There, I admitted it. Relieved to have come to the end of a difficult year, I plunged into a blissful winter break from EVERYTHING. I ate cake (and other sweet treats in abundance), explored amazing story worlds, watched Netflix, felt jealous (and like a bad writer) a lot, and battled self-doubt.

I’m sharing this with you because I promised to share every part of my journey to my first self-published novel and what happened between this post and my last is something that writers sometimes go through. I am fessing up about the most recent time when I felt like giving up – but didn’t.

Think about everything you heard any successful author ever say about rejection. The advice is always the same: keep writing. Start over. Carry on. Or in the manner of Stephen King (just read The Dark Tower): get a bigger nail! This advice also holds up when it comes to rejecting yourself.

You know not to read back your first draft until you finished it but you do it anyway and start doubting and worrying, and rejecting your writing. Like me. The key is to start again. Be kind to yourself. Recharge, write more. At least that’s what I intend to do.

It’s 2021 and if there are any of you out there wondering how to bounce back from the black hole that was lockdown Christmas (at least that’s what it was in the UK) I hope this post helped.

See ya next time 😉

How was your winter holiday? Did you also get caught up in any ‘research’? If you got anything out of this post (or if you read something amazing and want to share a recommendation) let me know in the comments below.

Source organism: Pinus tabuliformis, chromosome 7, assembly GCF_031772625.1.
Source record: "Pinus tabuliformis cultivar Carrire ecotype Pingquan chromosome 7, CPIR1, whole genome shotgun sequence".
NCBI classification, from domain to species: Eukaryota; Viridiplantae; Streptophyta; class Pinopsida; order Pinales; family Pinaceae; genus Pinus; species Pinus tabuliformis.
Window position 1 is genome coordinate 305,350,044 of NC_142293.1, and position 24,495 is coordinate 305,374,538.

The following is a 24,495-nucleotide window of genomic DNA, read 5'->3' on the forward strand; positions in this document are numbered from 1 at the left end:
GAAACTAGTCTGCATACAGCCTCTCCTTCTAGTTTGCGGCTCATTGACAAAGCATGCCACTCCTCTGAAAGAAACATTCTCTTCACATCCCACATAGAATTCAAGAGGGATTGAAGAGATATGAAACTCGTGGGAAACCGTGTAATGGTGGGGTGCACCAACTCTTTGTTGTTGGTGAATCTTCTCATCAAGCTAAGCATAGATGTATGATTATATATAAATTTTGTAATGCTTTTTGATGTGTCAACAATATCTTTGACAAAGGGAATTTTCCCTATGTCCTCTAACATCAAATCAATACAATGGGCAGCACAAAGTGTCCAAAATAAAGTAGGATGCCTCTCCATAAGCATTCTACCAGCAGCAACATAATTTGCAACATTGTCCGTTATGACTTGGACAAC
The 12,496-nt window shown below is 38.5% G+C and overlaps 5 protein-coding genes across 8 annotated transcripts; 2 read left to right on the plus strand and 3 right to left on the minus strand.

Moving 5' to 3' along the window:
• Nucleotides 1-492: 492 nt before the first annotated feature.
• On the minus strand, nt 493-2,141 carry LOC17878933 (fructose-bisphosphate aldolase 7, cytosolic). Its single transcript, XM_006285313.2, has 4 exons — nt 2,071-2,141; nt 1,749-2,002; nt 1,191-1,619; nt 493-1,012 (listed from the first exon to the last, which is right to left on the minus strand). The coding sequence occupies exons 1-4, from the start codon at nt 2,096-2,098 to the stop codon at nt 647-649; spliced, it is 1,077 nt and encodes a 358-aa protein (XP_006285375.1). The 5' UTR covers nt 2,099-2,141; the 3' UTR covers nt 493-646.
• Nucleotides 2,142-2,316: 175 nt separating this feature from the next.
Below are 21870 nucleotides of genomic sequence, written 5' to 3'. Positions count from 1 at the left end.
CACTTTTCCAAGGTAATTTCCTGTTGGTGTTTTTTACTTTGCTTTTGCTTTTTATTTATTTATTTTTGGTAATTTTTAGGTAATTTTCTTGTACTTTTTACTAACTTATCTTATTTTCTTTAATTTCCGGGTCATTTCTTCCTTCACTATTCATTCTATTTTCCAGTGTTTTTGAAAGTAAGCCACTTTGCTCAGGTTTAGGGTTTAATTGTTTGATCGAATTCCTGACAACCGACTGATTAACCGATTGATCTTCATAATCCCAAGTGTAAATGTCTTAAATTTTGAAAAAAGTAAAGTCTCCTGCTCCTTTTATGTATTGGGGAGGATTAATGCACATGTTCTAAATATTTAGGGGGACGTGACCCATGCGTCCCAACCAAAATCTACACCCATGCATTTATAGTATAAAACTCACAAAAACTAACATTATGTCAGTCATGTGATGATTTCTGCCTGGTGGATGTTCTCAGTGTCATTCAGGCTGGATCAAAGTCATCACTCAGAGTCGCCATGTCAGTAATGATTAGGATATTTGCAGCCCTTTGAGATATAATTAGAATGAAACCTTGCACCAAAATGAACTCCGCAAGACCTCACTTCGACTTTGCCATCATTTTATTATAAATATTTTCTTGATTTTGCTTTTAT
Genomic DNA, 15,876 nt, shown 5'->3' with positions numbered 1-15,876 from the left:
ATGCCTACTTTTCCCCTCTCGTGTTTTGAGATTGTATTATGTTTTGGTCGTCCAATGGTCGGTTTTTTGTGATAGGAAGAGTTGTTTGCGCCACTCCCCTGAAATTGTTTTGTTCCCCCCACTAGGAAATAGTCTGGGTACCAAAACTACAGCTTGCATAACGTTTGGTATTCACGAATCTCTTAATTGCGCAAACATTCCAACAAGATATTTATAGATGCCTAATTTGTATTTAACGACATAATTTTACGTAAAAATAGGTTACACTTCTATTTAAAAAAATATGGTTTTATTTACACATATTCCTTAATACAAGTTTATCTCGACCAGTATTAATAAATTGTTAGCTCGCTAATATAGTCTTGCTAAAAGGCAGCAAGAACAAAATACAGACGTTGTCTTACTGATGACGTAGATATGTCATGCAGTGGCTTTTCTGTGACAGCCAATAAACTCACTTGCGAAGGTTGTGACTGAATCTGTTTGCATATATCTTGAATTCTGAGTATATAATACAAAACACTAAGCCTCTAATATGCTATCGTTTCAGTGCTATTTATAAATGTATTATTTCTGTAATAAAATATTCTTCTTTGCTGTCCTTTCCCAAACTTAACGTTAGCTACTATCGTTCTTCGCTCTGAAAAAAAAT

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Writer's Mindset

What to do when your writing stops?

Now, let me get this straight. I don’t believe in writer’s block. And no, that’s not the same as anti-maskers saying they don’t believe in Covid-19. Here’s why:

I know what it feels like when your creativity dries up and you feel for all intents and purposes as if you are blocked…like the words are stuck somewhere but you just cannot get them out. I was recently forced to realise that creativity is the first thing to go out the window when our bodies feel stressed.

Life is full of stressors, especially during these uncertain times. As most writers juggle many commitments (day-jobs, families, daily chores, etc.) it’s not surprising that the essential beam of creativity starts to flicker and sometimes doesn’t shine at all…for long anxious stretches of time.